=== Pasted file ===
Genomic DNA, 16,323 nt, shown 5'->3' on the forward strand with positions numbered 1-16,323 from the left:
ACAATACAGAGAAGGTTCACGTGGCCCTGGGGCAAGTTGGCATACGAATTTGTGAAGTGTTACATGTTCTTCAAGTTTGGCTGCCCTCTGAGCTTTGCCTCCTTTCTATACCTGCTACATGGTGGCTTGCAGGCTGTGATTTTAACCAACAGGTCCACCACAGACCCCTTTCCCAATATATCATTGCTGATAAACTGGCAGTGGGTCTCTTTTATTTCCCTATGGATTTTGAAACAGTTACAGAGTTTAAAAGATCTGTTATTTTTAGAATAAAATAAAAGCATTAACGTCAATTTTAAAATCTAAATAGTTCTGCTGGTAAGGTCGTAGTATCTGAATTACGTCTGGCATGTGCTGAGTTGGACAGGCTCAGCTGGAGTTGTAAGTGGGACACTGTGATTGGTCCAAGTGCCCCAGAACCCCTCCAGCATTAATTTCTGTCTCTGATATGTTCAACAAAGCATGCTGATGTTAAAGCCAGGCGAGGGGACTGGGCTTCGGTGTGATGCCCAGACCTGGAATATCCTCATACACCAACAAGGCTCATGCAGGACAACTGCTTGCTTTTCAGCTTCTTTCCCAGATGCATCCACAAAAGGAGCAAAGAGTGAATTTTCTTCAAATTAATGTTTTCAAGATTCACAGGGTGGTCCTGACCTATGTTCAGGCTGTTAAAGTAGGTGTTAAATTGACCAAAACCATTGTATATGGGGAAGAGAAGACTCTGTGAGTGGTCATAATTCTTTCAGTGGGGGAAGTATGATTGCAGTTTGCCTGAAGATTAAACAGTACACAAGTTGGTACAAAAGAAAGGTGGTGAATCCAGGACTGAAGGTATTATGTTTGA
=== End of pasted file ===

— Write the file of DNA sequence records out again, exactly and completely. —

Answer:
Genomic DNA, 16,323 nt, shown 5'->3' on the forward strand with positions numbered 1-16,323 from the left:
ACAATACAGAGAAGGTTCACGTGGCCCTGGGGCAAGTTGGCATACGAATTTGTGAAGTGTTACATGTTCTTCAAGTTTGGCTGCCCTCTGAGCTTTGCCTCCTTTCTATACCTGCTACATGGTGGCTTGCAGGCTGTGATTTTAACCAACAGGTCCACCACAGACCCCTTTCCCAATATATCATTGCTGATAAACTGGCAGTGGGTCTCTTTTATTTCCCTATGGATTTTGAAACAGTTACAGAGTTTAAAAGATCTGTTATTTTTAGAATAAAATAAAAGCATTAACGTCAATTTTAAAATCTAAATAGTTCTGCTGGTAAGGTCGTAGTATCTGAATTACGTCTGGCATGTGCTGAGTTGGACAGGCTCAGCTGGAGTTGTAAGTGGGACACTGTGATTGGTCCAAGTGCCCCAGAACCCCTCCAGCATTAATTTCTGTCTCTGATATGTTCAACAAAGCATGCTGATGTTAAAGCCAGGCGAGGGGACTGGGCTTCGGTGTGATGCCCAGACCTGGAATATCCTCATACACCAACAAGGCTCATGCAGGACAACTGCTTGCTTTTCAGCTTCTTTCCCAGATGCATCCACAAAAGGAGCAAAGAGTGAATTTTCTTCAAATTAATGTTTTCAAGATTCACAGGGTGGTCCTGACCTATGTTCAGGCTGTTAAAGTAGGTGTTAAATTGACCAAAACCATTGTATATGGGGAAGAGAAGACTCTGTGAGTGGTCATAATTCTTTCAGTGGGGGAAGTATGATTGCAGTTTGCCTGAAGATTAAACAGTACACAAGTTGGTACAAAAGAAAGGTGGTGAATCCAGGACTGAAGGTATTATGTTTGA